The Beckman Institute Graduate Student Seminar Series presents the work of outstanding graduate students working in Beckman research groups. The seminar starts at Noon in Beckman Institute Room 1005 and is open to the public. Lunch will be served.
Audio-frequency optical coherence elastography and applications
Optical coherence elastography (OCE) is a novel elastography technique that can measure tissue biomechanical properties using mechanical excitations and in vivo optical coherence tomography (OCT). This technique has great potential for detecting mechanical property changes in the tissue microstructure— such as tumor invasion— due to its high resolution, high speed and non-invasive features. However, previous OCE techniques usually took long time for measurements, typically in the scale of minutes, which makes it hard for in vivo applications. We implemented an audio-frequency OCE system based on a piezo stack for mechanical excitation. This technique takes only seconds for elastography measurements, which makes in vivo and 3D applications possible. Results from tissue phantoms and rat tumor tissues will be shown from the OCE system.
Anisotropic strain induced curvature in CdSe/CdTe nanorod heterostructures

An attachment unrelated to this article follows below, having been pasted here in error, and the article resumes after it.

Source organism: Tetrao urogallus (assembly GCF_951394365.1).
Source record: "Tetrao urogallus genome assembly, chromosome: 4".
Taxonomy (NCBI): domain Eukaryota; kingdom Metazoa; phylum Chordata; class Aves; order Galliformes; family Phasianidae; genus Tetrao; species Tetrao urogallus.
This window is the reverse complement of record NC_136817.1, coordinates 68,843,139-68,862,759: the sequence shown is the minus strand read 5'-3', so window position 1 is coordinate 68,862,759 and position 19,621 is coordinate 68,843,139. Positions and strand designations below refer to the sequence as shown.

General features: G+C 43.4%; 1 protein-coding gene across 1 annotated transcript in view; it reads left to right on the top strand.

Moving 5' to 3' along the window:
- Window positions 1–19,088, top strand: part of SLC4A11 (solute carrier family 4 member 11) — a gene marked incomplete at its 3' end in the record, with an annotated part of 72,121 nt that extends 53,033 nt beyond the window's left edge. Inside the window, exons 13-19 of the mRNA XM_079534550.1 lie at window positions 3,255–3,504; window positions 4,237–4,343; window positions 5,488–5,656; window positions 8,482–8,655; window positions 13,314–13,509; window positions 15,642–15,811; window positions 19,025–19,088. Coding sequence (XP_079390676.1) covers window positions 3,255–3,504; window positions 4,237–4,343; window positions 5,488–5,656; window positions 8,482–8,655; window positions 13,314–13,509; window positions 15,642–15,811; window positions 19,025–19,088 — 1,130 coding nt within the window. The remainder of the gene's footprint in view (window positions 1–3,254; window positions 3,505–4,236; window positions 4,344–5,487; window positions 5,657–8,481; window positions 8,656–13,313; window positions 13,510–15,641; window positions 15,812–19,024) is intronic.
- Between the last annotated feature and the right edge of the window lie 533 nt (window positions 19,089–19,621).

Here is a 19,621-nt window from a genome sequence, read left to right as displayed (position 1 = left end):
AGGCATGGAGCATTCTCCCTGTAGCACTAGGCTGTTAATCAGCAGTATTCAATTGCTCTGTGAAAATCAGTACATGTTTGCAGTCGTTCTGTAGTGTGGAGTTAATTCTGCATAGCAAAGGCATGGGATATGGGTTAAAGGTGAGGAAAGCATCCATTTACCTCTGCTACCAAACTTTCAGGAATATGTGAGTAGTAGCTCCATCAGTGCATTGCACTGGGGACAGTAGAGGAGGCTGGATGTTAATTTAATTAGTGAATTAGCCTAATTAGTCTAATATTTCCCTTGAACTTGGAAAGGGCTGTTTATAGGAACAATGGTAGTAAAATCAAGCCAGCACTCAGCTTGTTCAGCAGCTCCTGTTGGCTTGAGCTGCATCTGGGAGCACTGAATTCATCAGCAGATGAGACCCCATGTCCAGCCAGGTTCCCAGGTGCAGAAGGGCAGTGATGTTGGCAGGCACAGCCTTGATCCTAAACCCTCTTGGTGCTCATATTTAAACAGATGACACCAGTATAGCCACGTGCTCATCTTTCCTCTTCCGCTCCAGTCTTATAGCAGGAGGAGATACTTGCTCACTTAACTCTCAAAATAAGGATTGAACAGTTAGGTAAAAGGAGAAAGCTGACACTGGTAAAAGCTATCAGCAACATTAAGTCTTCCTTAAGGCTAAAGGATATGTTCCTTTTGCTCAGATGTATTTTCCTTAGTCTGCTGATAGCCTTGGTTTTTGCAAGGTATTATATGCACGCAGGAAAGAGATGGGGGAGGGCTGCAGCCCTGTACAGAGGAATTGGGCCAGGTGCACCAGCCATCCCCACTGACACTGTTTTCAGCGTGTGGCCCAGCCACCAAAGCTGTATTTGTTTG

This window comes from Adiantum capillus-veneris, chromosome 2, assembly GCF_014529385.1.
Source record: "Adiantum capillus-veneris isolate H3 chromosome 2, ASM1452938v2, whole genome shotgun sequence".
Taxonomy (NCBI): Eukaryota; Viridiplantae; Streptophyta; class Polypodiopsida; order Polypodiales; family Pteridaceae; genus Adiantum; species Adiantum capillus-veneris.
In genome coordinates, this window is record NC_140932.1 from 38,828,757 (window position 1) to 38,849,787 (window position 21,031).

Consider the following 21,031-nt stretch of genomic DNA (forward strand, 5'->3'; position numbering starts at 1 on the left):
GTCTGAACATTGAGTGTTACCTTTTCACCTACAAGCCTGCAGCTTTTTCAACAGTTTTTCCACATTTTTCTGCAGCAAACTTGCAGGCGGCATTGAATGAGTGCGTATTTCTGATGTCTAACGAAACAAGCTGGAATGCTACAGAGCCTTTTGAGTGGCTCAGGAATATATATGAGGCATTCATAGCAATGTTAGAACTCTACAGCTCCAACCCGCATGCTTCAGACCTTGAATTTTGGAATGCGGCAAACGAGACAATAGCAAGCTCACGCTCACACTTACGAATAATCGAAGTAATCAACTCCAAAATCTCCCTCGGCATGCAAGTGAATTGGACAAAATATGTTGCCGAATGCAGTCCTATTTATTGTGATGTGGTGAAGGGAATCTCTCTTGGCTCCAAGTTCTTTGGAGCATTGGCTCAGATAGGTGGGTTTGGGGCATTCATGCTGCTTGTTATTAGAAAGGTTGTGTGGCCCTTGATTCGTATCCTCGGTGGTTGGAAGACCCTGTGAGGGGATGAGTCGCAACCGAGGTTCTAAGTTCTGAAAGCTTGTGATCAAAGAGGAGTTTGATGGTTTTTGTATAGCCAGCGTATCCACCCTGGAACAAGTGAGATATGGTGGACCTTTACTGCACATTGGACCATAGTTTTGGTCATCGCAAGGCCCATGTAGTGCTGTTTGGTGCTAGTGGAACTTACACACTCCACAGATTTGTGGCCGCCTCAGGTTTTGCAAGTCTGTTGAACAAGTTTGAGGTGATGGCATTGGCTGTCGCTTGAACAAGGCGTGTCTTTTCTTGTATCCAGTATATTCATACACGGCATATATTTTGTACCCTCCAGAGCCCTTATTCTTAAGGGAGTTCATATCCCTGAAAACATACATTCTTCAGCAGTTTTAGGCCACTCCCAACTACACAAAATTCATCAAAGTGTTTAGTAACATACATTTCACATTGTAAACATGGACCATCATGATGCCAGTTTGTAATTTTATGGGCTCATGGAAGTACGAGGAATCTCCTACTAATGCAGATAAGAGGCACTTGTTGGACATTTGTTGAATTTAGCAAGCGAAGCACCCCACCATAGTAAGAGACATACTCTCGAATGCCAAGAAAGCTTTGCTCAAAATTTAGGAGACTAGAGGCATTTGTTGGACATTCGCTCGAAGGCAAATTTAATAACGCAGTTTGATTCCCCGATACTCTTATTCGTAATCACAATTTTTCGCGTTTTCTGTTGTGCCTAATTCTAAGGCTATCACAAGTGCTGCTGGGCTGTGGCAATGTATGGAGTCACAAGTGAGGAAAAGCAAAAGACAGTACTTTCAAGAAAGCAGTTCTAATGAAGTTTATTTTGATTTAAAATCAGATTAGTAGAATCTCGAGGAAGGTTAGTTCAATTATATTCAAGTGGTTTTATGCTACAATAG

Type II band offset CdSe/CdTe nanorod heterostructures of curved and linear shapes are synthesized and examined with atomic resolution transmission electron microscopy techniques. Strain from growth of larger lattice CdTe partly on the sides of CdSe nanorod seeds is shown to lead to an overall curvature in the rods. Lattice expansion from the inner to the outer portion of the curved region exceeds the expected lattice mismatch between the two materials due to an unusual compressive strain being built up in CdSe. In contrast, exclusive tip growth results in linear barbell shaped heterostructures that do not exhibit strain induced curvature. The ability to vary anisotropic lattice strain should allow control over the underlying electronic structure providing new approaches to directing photogenerated carriers which may facilitate incorporation of nanorod heterostructures in various energy applications.
A DNA motor protein stepping one nucleotide at a time
The mechanism of helicase translocation on DNA remains controversial and the translocase activity driving their non-canonical functions such as protein displacement is poorly understood. Here, we used single molecule fluorescence assays to study a prototypical superfamily 1 helicase, Bacillus stearothermophilus PcrA, and discovered a progressive looping of ssDNA that is tightly coupled to PcrA translocation. Variance analysis of hundreds of looping events by a single protein demonstrated that PcrA translocates on ssDNA in uniform steps of 1 nt, reconciling discrepancies in previous structural and biochemical studies. On forked DNA, instead of tracking on the leading strand to unwind the template duplex, PcrA anchored itself to the duplex junction and reeled in the lagging strand using its 3’-5’ translocation activity. PcrA maintained the open conformation during looping-coupled translocation, not the closed conformation observed in crystal structures in complex with 3’-tailed DNA. This activity could rapidly (< 1 min) dismantle a preformed RecA filament even at 1 nM PcrA suggesting that the translocation activity and structure-specific DNA binding are responsible for removal of potentially deleterious recombination intermediates.